Matthew Thomas, a third year history undergraduate, has received a bursary from the Society for the Study of Labour History, enabling him to visit Norfolk Record Office and collect important documents regarding the Burston School Strike, the longest strike in British history (1914-1939). The findings from this research will be revealed in Matthew's dissertation, a study of the role of school strikes in labour history. The main focus is on the Burston and Washington/Usworth strikes, which were vastly different in their execution, but had similar aims. Matthew's research in Norfolk unearthed some invaluable documents, including a copy of the school log book for the Burston and Shimpling School which describes the conduct of the school and gives details of the attendance rates and disciplinary action under Mrs. Higdon, the headmistress and wife of a Labour activist. This material helped Matthew to provide the necessary context for the dispute between the local authorities and the Labour-supporting headmistress, as well as the children who backed her and voted in favour of founding the alternative Burston Strike School. In addition, Norfolk Education Committee minutes, newspaper articles, pamphlets and booklets all provided fascinating accounts of the strike: its motivations, politics, and the ways in which these affected local government and industrial relations in general.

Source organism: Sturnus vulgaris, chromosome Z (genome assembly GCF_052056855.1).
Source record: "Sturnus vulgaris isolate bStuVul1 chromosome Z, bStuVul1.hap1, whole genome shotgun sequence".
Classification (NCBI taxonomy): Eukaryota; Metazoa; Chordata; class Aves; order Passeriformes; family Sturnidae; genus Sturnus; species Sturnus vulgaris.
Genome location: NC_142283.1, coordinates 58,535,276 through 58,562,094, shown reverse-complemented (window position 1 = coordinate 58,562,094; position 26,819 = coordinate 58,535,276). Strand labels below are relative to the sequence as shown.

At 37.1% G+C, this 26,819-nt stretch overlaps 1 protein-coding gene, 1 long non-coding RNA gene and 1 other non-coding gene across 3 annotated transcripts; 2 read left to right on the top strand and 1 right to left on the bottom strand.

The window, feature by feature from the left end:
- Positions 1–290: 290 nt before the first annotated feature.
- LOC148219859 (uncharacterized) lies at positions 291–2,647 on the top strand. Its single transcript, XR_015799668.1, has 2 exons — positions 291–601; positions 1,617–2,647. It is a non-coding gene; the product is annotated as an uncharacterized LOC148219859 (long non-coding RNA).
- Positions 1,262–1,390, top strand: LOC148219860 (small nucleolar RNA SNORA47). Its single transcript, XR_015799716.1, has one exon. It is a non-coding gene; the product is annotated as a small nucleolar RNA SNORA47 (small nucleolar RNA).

|Handbill for the opening of the Burston Strike School, dated May 1917. |
Original held at Norfolk Record Office. MC 31/38, 478x1.